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8 1/2 Unrounded Up

February 16th, 2013 § Leave a Comment

Before Daniel Day-Lewis danced and sang this film was and is and shall be. What a goddamn gorgeous cinematic miracle this is. The B + W counterbalances the white light of purity and the deep blacks of melancholy, while providing the perfect palette for the film’s numerous dreamlike sequences. Sure, we’re said to dream in B + W (I don’t), but the ethereal quality of the dream sequences segues to the film’s reality in a way I’ve seen mastered in few films. Not B + W to co-opt a time period or a bygone genre, but B + W in purest cinematic ecstasy and textural brilliance. And what better way to experience it that in 35mm at the GI, celebrating the art of cinema on the 50th anniversary of the quintessential arthouse film!

So handsome! Rocking the salt-n-pepper pre-Clooney!

So handsome! Rocking the salt-n-pepper pre-Clooney!

The camera is a free-flowing entity, unbeholden to cinematic necessity or the demands of tw0-thirds framing. An exquisite frame can be held before whirling round on subjects too close in the foreground or askew in the background. An exercise in freedom and a study of creative burnout and the expectations of a frantic public, this film never disappoints. Guido rides the line between sympathetic and disdainful, a rogue and a man-boy, like so many womanizing artists we could name. The archetype.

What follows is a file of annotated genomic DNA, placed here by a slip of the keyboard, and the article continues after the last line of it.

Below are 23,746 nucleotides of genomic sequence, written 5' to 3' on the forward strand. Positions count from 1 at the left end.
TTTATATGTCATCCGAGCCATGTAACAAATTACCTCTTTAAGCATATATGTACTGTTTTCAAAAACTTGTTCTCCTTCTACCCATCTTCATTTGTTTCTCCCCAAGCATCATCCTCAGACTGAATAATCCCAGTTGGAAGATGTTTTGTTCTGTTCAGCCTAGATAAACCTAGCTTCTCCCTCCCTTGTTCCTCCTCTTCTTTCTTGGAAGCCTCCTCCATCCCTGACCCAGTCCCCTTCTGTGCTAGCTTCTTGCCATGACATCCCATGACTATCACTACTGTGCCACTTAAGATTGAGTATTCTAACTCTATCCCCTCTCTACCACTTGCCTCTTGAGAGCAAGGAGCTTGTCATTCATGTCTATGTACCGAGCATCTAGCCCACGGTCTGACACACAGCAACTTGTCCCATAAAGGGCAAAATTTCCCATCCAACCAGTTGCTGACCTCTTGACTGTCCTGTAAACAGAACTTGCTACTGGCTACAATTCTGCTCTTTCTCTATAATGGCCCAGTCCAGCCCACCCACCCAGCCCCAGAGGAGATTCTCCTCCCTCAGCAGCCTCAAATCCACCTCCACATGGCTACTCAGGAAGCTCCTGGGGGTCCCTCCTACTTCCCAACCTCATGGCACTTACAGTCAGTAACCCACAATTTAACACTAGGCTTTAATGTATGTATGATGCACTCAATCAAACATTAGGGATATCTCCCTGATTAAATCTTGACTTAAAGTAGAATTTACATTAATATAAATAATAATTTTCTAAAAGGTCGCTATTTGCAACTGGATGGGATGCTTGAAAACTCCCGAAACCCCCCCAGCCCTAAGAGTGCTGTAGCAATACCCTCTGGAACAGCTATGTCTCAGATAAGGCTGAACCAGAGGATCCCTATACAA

My only complaint about the film could play as inspired homage to Italian tradition: continuous overdubbed dialogue! Curse you unsynced audio!

What else have we got (besides VHSEX)? “Let Fury Have The Hour” is unique among counter-cultural documentaries: it doesn’t give up on the American Dream. It tells the story of an American Dream that includes community and society, before the radical individualism borne by mainstream Republican propaganda during the 80s. I can’t for one say whether one existed before the other, as I’m a product of the 80s myself (only in the literal sense), but this film paints a sympathetic picture if you keep with it: an easy task during its breezy 90 minutes. A collection of poets, rappers, punkers, comedians, and other fringe activists put a few things into perspective that made their movements obviously necessary. I have a greater appreciation for skateboarding now! Why had no one bothered to explain it to me that way before? (I guess if the question never occurs to you…)

That’s it, be good to each other.

—Fellini, pass the Bellini, dan

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